Original Aspect Ratioyes
Anamorphicyes


Image Transfer Review: Greatest Story is presented in it's original, theatrical aspect ratio of 2:75:1; the extremely wide image of Ultra Panavision 70mm, one of most expansive film formats ever used. If you've never seen the film in widescreen, you've never seen the movie, period. The extraordinary vistas and visual composition of the film is finally available at home in its original glory (and anamorphically enhanced to boot). Yes, 2:75:1 is a pretty small image size for the average 4:3 TV set, but the payoff in seeing the complete work is worth it. The only complaint I have is that the opening credits use an almost microscopic font that's virtually impossible to read, even when zoomed in. Some kind of cleanup or restoration must have undoubtedly been applied to the film, as it looks stunningly gorgeous. Color balance is very good, and the film is very clean and crisp. There are no compression artifacts or anything else disc-related; the transfer itself is pristine. Obviously, being aged, the film does have some source problems, the most obvious being the murky night-sequences (or, more often, day-for-night sequences), where sometimes the sky or darker shades are very speckled and have movement in the color. Otherwise, though, the damage to the print is minimal and cleaned up. Fans should be very happy with this disc.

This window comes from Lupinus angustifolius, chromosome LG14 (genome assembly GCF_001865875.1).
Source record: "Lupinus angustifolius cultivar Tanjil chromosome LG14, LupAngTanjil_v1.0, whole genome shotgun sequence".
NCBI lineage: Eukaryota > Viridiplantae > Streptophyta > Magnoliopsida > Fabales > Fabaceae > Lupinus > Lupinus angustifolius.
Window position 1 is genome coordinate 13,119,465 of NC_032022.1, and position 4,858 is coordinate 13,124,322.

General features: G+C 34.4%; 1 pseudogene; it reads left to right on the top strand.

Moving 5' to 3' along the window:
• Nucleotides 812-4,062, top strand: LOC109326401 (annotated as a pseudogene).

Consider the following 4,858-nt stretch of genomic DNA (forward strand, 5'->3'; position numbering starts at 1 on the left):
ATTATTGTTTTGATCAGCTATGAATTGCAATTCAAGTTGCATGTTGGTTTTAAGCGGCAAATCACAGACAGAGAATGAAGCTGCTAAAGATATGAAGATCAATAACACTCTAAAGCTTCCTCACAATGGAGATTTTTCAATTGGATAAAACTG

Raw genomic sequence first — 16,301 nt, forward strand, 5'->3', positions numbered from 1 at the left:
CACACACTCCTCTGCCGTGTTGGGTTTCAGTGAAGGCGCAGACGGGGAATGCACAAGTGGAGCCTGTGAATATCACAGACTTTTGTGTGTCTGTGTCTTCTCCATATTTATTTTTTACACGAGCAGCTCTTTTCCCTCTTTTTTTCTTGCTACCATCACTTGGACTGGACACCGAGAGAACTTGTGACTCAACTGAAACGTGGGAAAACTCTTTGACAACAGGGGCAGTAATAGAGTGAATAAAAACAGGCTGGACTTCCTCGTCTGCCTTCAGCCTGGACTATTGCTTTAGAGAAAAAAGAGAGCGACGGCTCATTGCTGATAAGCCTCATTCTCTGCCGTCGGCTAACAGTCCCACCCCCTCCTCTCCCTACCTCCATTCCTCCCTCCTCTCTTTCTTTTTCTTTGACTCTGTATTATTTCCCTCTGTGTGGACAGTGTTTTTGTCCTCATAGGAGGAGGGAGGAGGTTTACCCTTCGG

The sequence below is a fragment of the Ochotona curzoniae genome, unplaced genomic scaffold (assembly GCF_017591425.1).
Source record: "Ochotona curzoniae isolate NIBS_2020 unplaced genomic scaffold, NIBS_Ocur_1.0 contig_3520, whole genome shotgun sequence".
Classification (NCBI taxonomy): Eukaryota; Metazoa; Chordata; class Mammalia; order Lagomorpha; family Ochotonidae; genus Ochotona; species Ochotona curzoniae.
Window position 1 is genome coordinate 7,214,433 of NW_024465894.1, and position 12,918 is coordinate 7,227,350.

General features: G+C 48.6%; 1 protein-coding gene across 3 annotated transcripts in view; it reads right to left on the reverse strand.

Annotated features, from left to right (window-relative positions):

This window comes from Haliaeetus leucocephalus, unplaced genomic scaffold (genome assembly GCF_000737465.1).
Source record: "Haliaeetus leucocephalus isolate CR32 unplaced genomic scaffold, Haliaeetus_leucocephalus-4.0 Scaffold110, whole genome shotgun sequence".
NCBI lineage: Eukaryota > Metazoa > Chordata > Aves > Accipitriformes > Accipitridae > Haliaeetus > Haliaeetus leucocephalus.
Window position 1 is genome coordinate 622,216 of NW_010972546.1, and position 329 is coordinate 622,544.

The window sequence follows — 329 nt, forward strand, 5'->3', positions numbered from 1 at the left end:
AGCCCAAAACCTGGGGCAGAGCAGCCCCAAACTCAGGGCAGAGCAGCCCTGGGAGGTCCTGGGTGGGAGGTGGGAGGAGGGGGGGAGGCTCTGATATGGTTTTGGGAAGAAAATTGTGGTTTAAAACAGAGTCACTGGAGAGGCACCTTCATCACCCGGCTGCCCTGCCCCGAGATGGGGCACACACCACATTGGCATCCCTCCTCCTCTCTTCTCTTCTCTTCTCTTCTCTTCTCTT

Image Transfer Grade: A-

 

Audio Transfer

 LanguageRemote Access
Dolby Digital
5.1
English, Frenchyes


Audio Transfer Review: According to the liner notes, the Dolby Digital 5.1 soundtrack is based on the original 6-track stereo that Greatest Story was presented in when theatrically shown. Whether or not that's technically true, the soundtrack is still pretty impressive. The beautiful musical score (a collaborative effort between Alfred Newman, Hugo Friedhofer, and Fred Steiner) is richly beefed up to auditorium-like quality, leaping off the disc like something organic. Most dialogue and sound effects are center-oriented, but some directionality and stereo effects are present. Surrounds are only used in a few instances for ambient effect; they mostly enhance the musical score. At times, the rather harsh original Mono dialogue track sounds a bit weird when the vastly improved musical score is playing. However, the moments where the film's original limitations are audible are very few.

Audio Transfer Grade: A-

 

Disc Extras

Animated menu with music
Scene Access with 32 cues and remote access
1 Original Trailer(s)
1 Deleted Scenes
1 Documentaries
1 Featurette(s)
Packaging: other
Picture Disc
1 Disc
1-Sided disc(s)
Layers: RSDL
Layers Switch: 01h:37:42s

Extra Extras:
  1. Photo Still Gallery
  2. Costume Sketches
Extras Review: The Greatest Story Ever Told is a 2-disc set, with a second disc featuring some supplements. While I applaud the effort, don't expect something akin to the typical, gargantuan efforts we usually see on 2-discs. Rather, it would seem the second disc was made to make sure the film was totally isolated on its own for optimum bitrate quality.